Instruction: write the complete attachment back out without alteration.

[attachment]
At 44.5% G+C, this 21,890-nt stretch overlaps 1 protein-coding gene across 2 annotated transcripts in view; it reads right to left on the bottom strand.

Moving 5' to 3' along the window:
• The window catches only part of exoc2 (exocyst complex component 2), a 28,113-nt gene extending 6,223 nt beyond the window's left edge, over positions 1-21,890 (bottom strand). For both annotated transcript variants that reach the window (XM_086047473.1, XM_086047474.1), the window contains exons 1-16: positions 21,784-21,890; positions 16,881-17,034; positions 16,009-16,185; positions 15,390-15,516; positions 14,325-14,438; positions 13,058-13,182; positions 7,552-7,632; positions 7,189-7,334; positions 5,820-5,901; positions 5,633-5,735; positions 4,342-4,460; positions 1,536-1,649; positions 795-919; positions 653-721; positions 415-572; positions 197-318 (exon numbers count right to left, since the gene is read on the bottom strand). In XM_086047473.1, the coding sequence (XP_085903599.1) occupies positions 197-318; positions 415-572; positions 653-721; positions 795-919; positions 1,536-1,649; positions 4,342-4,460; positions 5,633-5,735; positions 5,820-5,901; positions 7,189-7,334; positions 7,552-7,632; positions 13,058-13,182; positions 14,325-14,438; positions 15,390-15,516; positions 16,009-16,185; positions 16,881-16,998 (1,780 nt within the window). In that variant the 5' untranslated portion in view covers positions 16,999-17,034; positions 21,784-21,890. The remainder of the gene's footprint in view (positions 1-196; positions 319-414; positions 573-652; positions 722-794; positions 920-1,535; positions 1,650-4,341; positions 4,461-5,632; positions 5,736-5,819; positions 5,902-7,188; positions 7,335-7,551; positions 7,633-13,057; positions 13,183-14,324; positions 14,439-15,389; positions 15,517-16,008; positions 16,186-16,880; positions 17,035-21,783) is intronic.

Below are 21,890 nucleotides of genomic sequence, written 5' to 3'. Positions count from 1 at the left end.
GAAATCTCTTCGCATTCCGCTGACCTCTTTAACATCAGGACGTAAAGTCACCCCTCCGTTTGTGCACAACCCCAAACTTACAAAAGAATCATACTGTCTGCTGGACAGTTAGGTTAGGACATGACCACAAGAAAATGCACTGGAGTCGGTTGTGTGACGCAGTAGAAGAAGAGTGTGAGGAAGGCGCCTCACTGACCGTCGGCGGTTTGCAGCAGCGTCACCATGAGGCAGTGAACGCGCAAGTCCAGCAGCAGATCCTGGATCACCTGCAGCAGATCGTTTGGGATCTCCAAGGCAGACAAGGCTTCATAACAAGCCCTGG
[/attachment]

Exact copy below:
At 44.5% G+C, this 21,890-nt stretch overlaps 1 protein-coding gene across 2 annotated transcripts in view; it reads right to left on the bottom strand.

Moving 5' to 3' along the window:
• The window catches only part of exoc2 (exocyst complex component 2), a 28,113-nt gene extending 6,223 nt beyond the window's left edge, over positions 1-21,890 (bottom strand). For both annotated transcript variants that reach the window (XM_086047473.1, XM_086047474.1), the window contains exons 1-16: positions 21,784-21,890; positions 16,881-17,034; positions 16,009-16,185; positions 15,390-15,516; positions 14,325-14,438; positions 13,058-13,182; positions 7,552-7,632; positions 7,189-7,334; positions 5,820-5,901; positions 5,633-5,735; positions 4,342-4,460; positions 1,536-1,649; positions 795-919; positions 653-721; positions 415-572; positions 197-318 (exon numbers count right to left, since the gene is read on the bottom strand). In XM_086047473.1, the coding sequence (XP_085903599.1) occupies positions 197-318; positions 415-572; positions 653-721; positions 795-919; positions 1,536-1,649; positions 4,342-4,460; positions 5,633-5,735; positions 5,820-5,901; positions 7,189-7,334; positions 7,552-7,632; positions 13,058-13,182; positions 14,325-14,438; positions 15,390-15,516; positions 16,009-16,185; positions 16,881-16,998 (1,780 nt within the window). In that variant the 5' untranslated portion in view covers positions 16,999-17,034; positions 21,784-21,890. The remainder of the gene's footprint in view (positions 1-196; positions 319-414; positions 573-652; positions 722-794; positions 920-1,535; positions 1,650-4,341; positions 4,461-5,632; positions 5,736-5,819; positions 5,902-7,188; positions 7,335-7,551; positions 7,633-13,057; positions 13,183-14,324; positions 14,439-15,389; positions 15,517-16,008; positions 16,186-16,880; positions 17,035-21,783) is intronic.

Below are 21,890 nucleotides of genomic sequence, written 5' to 3'. Positions count from 1 at the left end.
GAAATCTCTTCGCATTCCGCTGACCTCTTTAACATCAGGACGTAAAGTCACCCCTCCGTTTGTGCACAACCCCAAACTTACAAAAGAATCATACTGTCTGCTGGACAGTTAGGTTAGGACATGACCACAAGAAAATGCACTGGAGTCGGTTGTGTGACGCAGTAGAAGAAGAGTGTGAGGAAGGCGCCTCACTGACCGTCGGCGGTTTGCAGCAGCGTCACCATGAGGCAGTGAACGCGCAAGTCCAGCAGCAGATCCTGGATCACCTGCAGCAGATCGTTTGGGATCTCCAAGGCAGACAAGGCTTCATAACAAGCCCTGG